document.getElementById("next").disabled = currentPage == numberOfPages ? true : false;
    document.getElementById("previous").disabled = currentPage == 1 ? true : false;
    document.getElementById("first").disabled = currentPage == 1 ? true : false;
    document.getElementById("last").disabled = currentPage == numberOfPages ? true : false;
}

function load() {
    makeList();
    loadList();
}
    
window.onload = load;
</script>
<body>
    <div style="text-align:center;">
    <input type="button" id="first" onclick="firstPage()" value="first" />
    <input type="button" id="next" onclick="nextPage()" value="next" />
    <input type="button" id="previous" onclick="previousPage()" value="previous" />
    <input type="button" id="last" onclick="lastPage()" value="last" />

    <div id="list"></div>
    </div>
</body>

Update 1: I have updated the code to include numeric pagination, which you can find by clicking here.

Update 2: If you are rendering more complex HTML elements to your list, you can find out how to do that over in this article.

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Discussion / Comments / Questions

S
Spenser
3/1/2016 7:09:59 AM
Great resource! I needed to create pagination based on a custom table layout because I am using rowSpan. There aren't really any tools that offer pagination for a table that implements rowSpan, so I was able to use this by just changing up the makeList() and drawList() functions. Appreciate this solution.
Walter G.
3/1/2016 10:58:37 PM
Thanks Spenser! Definitely glad it helped you out!
e
edellucien
10/5/2016 4:06:09 AM
Cheers! Thanks a lot, helped me to create the required pagination for my website. Working on it in order to add the display of numbered buttons to improve the display.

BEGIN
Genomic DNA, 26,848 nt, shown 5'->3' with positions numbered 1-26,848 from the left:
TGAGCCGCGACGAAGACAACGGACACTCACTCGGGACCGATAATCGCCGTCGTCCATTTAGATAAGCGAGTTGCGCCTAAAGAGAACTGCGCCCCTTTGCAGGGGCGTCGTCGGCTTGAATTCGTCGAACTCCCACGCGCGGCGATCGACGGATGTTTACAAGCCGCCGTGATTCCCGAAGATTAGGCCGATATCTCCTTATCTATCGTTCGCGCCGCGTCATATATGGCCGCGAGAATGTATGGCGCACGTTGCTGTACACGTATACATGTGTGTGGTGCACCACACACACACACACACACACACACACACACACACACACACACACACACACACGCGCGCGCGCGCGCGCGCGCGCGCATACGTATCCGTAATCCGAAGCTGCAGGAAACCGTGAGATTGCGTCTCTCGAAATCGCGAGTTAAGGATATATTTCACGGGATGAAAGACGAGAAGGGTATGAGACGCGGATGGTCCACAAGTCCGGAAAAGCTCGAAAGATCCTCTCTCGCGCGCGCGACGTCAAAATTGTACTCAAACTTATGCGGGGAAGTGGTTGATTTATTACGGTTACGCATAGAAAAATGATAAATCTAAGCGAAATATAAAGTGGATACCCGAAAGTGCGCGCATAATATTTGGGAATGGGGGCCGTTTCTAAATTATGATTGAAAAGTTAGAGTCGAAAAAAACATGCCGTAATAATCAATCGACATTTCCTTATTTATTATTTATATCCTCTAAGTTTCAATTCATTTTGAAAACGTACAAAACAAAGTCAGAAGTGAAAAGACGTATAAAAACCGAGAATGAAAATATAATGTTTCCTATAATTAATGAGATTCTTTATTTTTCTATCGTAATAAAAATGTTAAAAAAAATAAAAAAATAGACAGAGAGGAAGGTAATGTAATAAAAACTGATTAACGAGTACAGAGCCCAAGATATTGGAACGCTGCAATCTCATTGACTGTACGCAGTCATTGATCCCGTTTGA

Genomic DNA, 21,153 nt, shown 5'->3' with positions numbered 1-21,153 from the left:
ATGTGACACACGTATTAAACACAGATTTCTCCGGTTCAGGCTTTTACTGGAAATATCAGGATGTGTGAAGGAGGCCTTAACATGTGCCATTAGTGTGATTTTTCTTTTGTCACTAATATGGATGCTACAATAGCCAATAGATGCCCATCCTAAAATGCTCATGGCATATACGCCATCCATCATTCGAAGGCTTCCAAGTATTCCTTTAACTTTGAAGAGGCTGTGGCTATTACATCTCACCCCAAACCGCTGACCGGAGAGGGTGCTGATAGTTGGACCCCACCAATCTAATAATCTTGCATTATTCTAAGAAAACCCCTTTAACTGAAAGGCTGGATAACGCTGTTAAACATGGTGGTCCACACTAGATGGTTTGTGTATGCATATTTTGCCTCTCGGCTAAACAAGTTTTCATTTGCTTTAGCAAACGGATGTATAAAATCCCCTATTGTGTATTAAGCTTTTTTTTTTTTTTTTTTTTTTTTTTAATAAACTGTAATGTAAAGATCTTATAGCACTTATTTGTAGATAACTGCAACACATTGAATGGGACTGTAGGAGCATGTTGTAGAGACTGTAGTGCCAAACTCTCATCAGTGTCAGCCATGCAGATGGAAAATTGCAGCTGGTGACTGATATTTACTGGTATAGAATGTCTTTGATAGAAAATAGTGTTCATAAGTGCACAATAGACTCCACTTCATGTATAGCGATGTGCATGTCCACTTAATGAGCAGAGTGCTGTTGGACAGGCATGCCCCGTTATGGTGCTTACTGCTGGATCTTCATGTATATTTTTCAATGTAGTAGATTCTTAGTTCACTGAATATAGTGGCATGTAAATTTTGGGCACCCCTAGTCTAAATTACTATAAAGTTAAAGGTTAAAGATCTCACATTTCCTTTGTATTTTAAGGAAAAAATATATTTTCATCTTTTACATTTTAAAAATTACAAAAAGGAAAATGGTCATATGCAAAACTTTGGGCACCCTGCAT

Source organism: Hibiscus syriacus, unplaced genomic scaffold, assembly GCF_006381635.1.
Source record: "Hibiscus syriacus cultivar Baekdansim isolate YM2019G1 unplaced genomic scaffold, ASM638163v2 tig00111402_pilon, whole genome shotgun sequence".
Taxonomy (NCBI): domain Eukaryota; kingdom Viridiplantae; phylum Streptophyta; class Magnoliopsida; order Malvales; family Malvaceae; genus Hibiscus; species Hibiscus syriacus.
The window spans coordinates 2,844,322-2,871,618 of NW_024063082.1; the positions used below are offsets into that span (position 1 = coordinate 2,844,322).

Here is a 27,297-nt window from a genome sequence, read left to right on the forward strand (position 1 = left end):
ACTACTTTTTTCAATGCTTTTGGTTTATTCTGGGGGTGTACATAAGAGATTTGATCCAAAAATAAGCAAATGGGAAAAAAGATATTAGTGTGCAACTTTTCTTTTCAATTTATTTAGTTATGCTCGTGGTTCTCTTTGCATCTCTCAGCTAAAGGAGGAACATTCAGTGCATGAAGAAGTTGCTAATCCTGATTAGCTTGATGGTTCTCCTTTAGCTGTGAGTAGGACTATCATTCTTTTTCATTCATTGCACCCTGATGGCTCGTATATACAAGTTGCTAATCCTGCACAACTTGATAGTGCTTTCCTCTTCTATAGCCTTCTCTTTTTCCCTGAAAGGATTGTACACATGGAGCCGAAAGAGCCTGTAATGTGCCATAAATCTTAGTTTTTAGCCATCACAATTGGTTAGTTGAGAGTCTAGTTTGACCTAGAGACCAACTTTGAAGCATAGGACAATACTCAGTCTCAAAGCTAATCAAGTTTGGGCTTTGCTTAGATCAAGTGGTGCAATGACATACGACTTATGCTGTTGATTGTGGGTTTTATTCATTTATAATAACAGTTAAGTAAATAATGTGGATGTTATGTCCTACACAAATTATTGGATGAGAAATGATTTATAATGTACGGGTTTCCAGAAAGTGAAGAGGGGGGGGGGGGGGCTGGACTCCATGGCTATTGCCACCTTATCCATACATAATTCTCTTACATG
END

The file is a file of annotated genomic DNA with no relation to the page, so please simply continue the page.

Walter G.
10/5/2016 6:53:02 AM
Well thank you. Very happy to hear it helped you out!
K
KJ
4/14/2019 4:22:11 PM
how to add link of my webpages to the list generated by this code? very useful,
P
Pete
10/8/2019 8:48:53 PM
Hey, this is a really interesting and straightforward solution - thanks for sharing. Any tips on how to break each page's array down into columns?
Walter G.
10/9/2019 1:20:47 PM
Many thanks for the kind words. Glad you found it useful. If you were looking to turn the data into a table-like format, you could add objects into the array, instead of scalar values. And you would need to update the drawList() function to render an HTML table instead of just values. Hope that helps!
P
Pete
10/9/2019 7:59:05 PM
Thanks!
l
lizzy
10/10/2019 5:41:07 AM
I found this useful, although I am very new to javascript and still a bit unstable, how can this help me for pagination of blog post rendered from an API. Thanks
Walter G.
10/10/2019 12:31:47 PM
Hey there! Definitely glad you found it useful. One way you can use it to render your own content, would be to store your blog data as a collection of objects and add those to the array. Most of the work would then go into the drawList() function, in which you would render your blog layout for each item. Hope that helps!
A
Andrew King
10/15/2019 10:01:05 AM
The site is still under development. I create each entry manually and can be individual in design. Is there a way I can give each entry a number to replace the 0-200 that exists in your coding. Could it be that each element could have its own div (ie class/value/id). Am I taking the wrong path or is there an obvious way I am missing. Any help will be gratefully received.
Walter G.
10/15/2019 10:29:36 AM
Hey there Andrew. Thanks for the question. For sure each element can be a more complex HTML segment. You would need to have whatever data you wish to render in a collection of Objects. And instead of setting the innerHTML, as I did above, you can create a new html element using document.createElement('div') for every object that you have. I will be updating this article with a more updated version soon that will cover that in depth!
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???????
11/29/2019 7:59:30 AM
??????? ? ??????? ???, ??????? ???????!
D
Dmitriy
11/29/2019 8:01:05 AM
Nice and working code, thanks a lot!